Last Thursday, the Senate released the Better Care Reconciliation Act, its proposed replacement to the Affordable Care Act.
While the focus of those who oppose the Affordable Care Act has typically been its higher premiums, the focus of its supporters has been how many received coverage when they were otherwise uninsured.
The ‘otherwise uninsured’ primarily consisted of those with pre-existing conditions, such as high blood pressure or mental illness. Before the Affordable Care Act, someone with a pre-existing condition could be denied coverage or charged more because of their associated “risk.” The Affordable Care Act protected these people and guaranteed them coverage.
The Better Care Reconciliation Act now threatens the insurance of many, including those who struggle with mental illness or addiction.
The Senate bill has a “community rating” provision that does not allow health insurers to charge those with pre-existing conditions more. However, “the Senate’s plan may still propose giving states the power to waive what’s known as essential health benefits. This would allow insurance companies in those areas to exclude certain benefits from their coverage, like mental health or substance use disorder services” (Holmes 2017, p.7).
A study published by the Congressional Budget Office analyzing identical waivers in the House healthcare bill proposed last month predicted that the market would revert to the way it was before the Affordable Care Act, or even worsen. If a state invoked its right to waive essential health benefits (EHBs), “insurers would begin a race to the bottom to provide the most bare bones coverage. Those who provided more comprehensive coverage would attract less healthy customers and see their costs rise accordingly. To avoid this issue, insurers would jettison coverage of expensive treatments and try to cherry-pick only healthier customers” (Berger & Gee 2017, p.4). EHBs are predicted to include both substance abuse and mental health benefits.
According to a study done by the Kaiser Family Foundation, history shows that if insurers had the option to waive EHBs then they would. Before the Affordable Care Act, 45% of plans did not cover out- or inpatient substance use disorder services and 38% did not cover out- or inpatient mental health and behavioral health services (Claxton, Pollitz, Semanskee, & Levitt, 2017).
The Center for American Progress also concluded that, “in states that waived requirements for substance use disorder and mental health benefits, coverage for drug dependence treatment would cost an extra $20,450, and coverage for depression would cost an extra $8,490” (Holmes 2017, p.9).
The Better Care Reconciliation Act is also proposing steep cuts to Medicaid, which is, “the single largest payer for mental health services in the United States and provides coverage for millions of Americans with mental health or substance abuse disorders” (Sifferlin n.d., p.1). The Affordable Care Act granted coverage to significantly more Americans by expanding the program from its previous limitations to specific low-income groups, such as pregnant women and the disabled. Instead it included anyone below 138 percent of the poverty line in the 31 states that opted to participate (Kliff 2017). In the Congressional Budget Office’s aforementioned study, it was projected that the proposed cuts to Medicaid’s expansion would result in, “no additional states expand[ing] Medicaid — and that some current expansion states would drop out of the program, resulting in millions losing coverage” (Kliff 2017 p.17).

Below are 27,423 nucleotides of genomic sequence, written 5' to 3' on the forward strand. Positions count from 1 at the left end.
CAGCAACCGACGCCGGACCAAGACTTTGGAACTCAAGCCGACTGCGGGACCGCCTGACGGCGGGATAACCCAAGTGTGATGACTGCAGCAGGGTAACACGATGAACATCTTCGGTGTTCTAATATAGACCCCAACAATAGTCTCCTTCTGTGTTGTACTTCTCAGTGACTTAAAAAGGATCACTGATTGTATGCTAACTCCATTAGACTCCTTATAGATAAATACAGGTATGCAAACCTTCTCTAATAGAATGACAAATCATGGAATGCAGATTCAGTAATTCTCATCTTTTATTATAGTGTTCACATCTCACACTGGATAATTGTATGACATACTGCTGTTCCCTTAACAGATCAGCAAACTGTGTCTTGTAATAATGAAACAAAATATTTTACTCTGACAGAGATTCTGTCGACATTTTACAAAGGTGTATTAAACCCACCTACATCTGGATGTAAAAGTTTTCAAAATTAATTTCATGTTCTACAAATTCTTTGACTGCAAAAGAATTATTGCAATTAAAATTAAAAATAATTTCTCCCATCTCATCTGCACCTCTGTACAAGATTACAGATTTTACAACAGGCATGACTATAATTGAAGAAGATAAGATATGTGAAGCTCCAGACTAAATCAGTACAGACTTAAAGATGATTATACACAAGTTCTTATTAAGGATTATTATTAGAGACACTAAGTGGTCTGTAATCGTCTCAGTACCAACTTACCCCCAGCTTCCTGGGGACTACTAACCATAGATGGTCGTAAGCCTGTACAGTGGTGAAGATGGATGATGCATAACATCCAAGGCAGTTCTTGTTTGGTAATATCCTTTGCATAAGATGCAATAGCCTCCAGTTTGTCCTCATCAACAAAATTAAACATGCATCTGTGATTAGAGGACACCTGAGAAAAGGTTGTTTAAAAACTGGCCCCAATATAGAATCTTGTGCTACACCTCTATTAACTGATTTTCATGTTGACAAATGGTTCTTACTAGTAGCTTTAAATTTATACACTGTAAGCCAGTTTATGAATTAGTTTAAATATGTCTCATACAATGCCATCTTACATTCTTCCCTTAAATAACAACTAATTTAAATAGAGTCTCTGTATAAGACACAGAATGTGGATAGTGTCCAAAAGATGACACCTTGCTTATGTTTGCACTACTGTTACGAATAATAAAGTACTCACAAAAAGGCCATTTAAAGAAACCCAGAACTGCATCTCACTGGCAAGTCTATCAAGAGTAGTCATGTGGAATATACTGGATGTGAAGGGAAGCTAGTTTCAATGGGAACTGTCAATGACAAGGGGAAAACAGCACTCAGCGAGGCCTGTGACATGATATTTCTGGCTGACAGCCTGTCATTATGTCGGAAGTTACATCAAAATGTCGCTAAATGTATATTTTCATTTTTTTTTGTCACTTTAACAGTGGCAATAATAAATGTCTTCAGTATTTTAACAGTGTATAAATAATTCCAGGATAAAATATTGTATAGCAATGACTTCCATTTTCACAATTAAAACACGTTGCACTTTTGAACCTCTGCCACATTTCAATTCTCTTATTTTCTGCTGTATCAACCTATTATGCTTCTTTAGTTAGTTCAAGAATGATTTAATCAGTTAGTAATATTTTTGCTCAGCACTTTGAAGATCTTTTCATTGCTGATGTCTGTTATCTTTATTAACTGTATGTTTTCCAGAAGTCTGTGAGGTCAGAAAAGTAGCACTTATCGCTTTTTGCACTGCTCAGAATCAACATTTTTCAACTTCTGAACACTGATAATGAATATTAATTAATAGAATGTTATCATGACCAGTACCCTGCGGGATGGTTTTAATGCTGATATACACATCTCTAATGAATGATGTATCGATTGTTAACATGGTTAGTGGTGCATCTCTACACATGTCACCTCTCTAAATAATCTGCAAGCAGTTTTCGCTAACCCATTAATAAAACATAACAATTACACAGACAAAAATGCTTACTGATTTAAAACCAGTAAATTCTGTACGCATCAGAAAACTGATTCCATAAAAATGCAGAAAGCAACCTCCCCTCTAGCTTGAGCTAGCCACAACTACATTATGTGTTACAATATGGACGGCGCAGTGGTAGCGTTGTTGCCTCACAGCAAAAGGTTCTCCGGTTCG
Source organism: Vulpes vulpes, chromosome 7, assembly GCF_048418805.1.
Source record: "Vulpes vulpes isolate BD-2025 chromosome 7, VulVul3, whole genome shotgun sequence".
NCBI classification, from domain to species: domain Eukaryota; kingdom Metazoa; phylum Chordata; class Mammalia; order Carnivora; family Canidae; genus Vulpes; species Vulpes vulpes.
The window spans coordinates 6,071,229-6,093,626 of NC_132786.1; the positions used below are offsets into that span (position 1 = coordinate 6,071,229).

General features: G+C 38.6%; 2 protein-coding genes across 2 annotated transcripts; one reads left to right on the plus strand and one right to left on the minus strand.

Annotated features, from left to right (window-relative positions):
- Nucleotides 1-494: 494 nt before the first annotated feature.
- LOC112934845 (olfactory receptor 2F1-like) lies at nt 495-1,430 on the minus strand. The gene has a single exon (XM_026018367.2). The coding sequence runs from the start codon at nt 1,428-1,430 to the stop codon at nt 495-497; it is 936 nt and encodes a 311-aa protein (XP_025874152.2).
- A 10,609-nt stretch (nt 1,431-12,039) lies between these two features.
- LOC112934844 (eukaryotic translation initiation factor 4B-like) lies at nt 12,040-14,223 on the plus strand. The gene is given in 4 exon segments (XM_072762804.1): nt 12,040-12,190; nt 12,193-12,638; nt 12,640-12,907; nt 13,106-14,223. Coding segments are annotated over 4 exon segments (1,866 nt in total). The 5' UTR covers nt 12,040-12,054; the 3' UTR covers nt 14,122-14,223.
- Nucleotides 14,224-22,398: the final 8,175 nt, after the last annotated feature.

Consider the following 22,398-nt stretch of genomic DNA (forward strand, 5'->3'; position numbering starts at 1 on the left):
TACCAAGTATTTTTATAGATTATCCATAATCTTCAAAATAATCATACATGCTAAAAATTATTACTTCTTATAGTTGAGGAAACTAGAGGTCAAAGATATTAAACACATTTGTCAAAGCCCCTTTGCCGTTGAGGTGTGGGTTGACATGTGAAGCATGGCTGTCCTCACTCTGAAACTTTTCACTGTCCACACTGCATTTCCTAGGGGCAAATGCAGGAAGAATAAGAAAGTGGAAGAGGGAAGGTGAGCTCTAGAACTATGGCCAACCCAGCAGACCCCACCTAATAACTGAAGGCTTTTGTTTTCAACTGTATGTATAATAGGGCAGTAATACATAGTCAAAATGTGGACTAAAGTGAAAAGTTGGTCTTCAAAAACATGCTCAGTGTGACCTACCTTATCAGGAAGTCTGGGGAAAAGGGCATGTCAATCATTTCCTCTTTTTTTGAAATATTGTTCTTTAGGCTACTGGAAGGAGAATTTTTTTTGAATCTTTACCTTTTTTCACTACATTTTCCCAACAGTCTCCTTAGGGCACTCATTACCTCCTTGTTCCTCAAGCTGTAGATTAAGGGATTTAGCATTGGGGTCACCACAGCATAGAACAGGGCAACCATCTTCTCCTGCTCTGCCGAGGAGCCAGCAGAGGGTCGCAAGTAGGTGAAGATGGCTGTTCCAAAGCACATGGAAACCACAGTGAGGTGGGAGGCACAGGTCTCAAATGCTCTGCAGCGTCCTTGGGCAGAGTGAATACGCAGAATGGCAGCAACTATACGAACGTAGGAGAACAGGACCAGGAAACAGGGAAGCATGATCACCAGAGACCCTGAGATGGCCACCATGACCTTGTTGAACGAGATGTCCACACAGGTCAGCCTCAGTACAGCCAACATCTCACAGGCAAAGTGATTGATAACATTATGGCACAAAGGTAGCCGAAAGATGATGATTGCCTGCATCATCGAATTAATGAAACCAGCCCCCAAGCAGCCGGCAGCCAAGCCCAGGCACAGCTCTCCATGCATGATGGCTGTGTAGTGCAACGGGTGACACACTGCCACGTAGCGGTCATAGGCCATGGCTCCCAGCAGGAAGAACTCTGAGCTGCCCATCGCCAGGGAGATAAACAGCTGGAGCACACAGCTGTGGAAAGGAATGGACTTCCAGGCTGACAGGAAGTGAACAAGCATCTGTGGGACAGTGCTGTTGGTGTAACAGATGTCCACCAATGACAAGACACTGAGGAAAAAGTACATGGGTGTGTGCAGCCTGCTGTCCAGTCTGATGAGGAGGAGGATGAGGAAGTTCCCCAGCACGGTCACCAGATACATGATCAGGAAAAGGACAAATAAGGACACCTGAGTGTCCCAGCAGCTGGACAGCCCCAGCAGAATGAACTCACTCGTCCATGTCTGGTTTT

The results of leaving mental illness untreated range from the development of chronic physical health problems to job instability, homelessness, incarceration and self-harm that may extend to suicide (Young 2015). Making treatment available for those struggling with mental illness and substance abuse stands to only provide a positive impact for our communities.
For more on this topic, please read, “Senate Health Care Bill May Hurt Mental Health and Addiction.”
Berger, S., & Gee, E. (2017, June 20). Senate Health Care Bill Could Drive Up Coverage Costs for Maternity Care and Mental Health and Substance Use Disorder Treatment. Retrieved June 27, 2017, from https://www.americanprogress.org/issues/healthcare/news/2017/06/20/434670/senate-health-care-bill-drive-coverage-costs-maternity-care-mental-health-substance-use-disorder-treatment/
Claxton, G., Pollitz, K., Semanskee, A., & Levitt, L. (2017, June 14). Would States Eliminate Key Benefits if AHCA Waivers are Enacted? Retrieved June 27, 2017, from http://www.kff.org/health-reform/issue-brief/would-states-eliminate-key-benefits-if-ahca-waivers-are-enacted/
Holmes, L. (2017, June 22). What The Senate Health Care Bill Could Mean For People With Mental Illness. Retrieved June 27, 2017, from http://www.huffingtonpost.com/entry/senate-health-bill-mental-health_us_594aad2ae4b01cdedeffc694
Kliff, S. (2017, June 22). The Senate bill to repeal and replace Obamacare, explained. Retrieved June 27, 2017, from https://www.vox.com/policy-and-politics/2017/6/22/15846728/senate-plan-better-care-reconciliation-act
Sifferlin, A. (n.d.). Senate Health Care Bill May Hurt Mental Health and Addiction. Retrieved June 27, 2017, from http://time.com/4829381/senate-health-care-bill-mental-health-insurance/
Young, J. (2015, December 30). Untreated Mental Illness. Retrieved June 27, 2017, from https://www.psychologytoday.com/blog/when-your-adult-child-breaks-your-heart/201512/untreated-mental-illness